We absolutely love tomatoes and we love to grow an abundance of them every year. We eat them fresh off the vine on a tomato sandwich and we preserve them in many different ways including salsa, spaghetti sauce, chili sauce, and homemade ketchup. While growing, tomatoes, plants must be trellised in some way to keep the plants and that delicious fruit off the ground, away from pests and fungus. Depending on how many tomatoes you plan on growing, the time you have, and the money you are willing to spend, there are many different ways that tomato trellising can be done to keep plants off the ground.
The Florida Weave is an old staking and stringing technique that works well if you are growing a whole row or rows of tomatoes. This is the technique we prefer as we typically grow at least one long, 100+ ft. row. We use metal stakes on the end and throughout the row and use Cotton Butchers String or Gro-Tie Twine to do the stringing. Weave the string in a figure 8 on both sides of the plants from row end to row end, wrapping around each stake in the row. As the plants grow, simply weave another line of string higher on the stakes to support the plants. This technique is relatively inexpensive assuming everyone has some metal stakes or old fence posts laying around and all you have to purchase is the twine or string. However, this technique can be more time consuming than others as string must be added as plants grow.
Tomato cages are ideal for those people who grow just a few tomato plants and have less time on their hands. This is also a good solution for people who have limited gardening space. Quality tomato cages are more expensive than a box of string, but they are also durable, re-usable, and fold up for easy storage in the off-season. Our Tomato Cages are made of heavy, 9 gauge wire, have large 8" square openings for harvesting, and are available in 40" or 58" tall versions. These cages are much more durable than the flimsy, cone-shaped supports that can be found at your local big box store.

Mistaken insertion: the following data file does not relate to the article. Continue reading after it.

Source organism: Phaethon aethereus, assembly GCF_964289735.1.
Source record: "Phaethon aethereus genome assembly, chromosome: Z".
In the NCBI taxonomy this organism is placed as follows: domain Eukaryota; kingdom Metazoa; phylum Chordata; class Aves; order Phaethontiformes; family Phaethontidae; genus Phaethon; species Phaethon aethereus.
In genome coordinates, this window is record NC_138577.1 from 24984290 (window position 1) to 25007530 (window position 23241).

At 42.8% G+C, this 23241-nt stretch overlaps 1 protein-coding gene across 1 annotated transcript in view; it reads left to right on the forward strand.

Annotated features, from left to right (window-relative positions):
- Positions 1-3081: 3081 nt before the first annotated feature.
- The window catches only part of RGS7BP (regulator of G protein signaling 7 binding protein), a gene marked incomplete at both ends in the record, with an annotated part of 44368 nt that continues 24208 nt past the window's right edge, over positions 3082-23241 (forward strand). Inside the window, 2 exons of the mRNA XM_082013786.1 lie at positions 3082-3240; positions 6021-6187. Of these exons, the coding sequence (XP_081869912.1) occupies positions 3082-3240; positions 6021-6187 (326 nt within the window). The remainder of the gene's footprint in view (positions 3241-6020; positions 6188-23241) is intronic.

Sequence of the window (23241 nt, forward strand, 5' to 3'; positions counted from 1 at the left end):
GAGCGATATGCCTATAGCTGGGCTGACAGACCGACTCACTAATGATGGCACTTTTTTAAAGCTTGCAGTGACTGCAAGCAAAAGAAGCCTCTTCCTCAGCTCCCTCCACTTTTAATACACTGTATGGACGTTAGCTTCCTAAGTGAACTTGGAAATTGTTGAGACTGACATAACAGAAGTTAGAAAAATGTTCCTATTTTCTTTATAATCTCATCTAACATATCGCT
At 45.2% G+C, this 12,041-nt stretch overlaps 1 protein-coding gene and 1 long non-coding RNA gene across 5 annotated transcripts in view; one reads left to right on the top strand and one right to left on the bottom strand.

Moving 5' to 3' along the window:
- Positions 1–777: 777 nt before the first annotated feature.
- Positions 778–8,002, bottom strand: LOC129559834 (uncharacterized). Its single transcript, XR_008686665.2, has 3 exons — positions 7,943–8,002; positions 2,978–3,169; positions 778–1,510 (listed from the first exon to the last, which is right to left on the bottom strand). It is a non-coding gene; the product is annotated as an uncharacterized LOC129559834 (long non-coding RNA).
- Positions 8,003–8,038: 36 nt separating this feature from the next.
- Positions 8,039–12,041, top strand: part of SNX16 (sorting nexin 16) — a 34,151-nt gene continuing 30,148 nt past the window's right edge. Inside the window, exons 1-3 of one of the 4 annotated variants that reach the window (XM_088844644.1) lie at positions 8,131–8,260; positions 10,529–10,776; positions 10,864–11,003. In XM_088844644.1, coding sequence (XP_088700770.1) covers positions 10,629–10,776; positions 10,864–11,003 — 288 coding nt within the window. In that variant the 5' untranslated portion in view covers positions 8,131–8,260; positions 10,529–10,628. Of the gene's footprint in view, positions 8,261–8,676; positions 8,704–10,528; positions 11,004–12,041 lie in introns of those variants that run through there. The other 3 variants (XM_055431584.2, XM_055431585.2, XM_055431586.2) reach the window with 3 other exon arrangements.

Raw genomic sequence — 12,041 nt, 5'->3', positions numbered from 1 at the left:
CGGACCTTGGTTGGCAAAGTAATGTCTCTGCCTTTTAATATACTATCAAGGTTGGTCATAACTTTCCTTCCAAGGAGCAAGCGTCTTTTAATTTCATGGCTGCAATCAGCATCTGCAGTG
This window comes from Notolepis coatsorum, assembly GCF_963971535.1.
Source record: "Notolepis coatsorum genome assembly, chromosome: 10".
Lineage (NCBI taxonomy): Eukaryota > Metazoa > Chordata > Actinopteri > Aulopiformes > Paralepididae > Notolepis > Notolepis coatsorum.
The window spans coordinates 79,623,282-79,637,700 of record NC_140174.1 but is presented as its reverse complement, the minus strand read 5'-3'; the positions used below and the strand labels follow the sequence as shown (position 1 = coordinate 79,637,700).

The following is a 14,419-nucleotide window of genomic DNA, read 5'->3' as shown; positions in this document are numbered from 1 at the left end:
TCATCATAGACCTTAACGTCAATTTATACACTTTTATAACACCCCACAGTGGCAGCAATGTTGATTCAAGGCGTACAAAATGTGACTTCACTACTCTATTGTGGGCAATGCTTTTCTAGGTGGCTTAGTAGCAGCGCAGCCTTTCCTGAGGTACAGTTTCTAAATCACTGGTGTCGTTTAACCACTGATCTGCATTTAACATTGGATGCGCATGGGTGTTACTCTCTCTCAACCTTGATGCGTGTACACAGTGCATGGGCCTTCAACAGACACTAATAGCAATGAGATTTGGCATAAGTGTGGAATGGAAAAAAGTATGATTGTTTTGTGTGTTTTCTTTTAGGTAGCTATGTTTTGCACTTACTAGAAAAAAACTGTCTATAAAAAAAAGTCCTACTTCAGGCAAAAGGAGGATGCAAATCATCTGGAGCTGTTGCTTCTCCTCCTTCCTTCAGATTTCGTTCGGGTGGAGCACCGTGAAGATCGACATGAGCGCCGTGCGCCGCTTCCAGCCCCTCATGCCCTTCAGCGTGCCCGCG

A panel trellis is a good solution for those people who have more than a few plants, but do not necessarily plant a whole row of tomatoes. As with the tomato cages, the panel trellis technique can be more expensive than simply buying a roll of string, but it requires less time and panels are re-usable one growing season to the next. There are a variety of different panels one could use for this technique, from a galvanized livestock fence panel to a cut piece of fencing. Our Pea Trellis provides a heavy duty solution as it is made of heavy, 9 gauge wire, has large openings for harvesting, and folds up nicely for compact storage in the off-season.
Depending on the amount of tomatoes you plan on growing, the time you have to take care of them, and the amount of money you are willing to spend, we are confident that one of these solutions will help keep your tomatoes off the ground and your produce abundant. Here's to a great tomato crop for everyone this spring/summer growing season!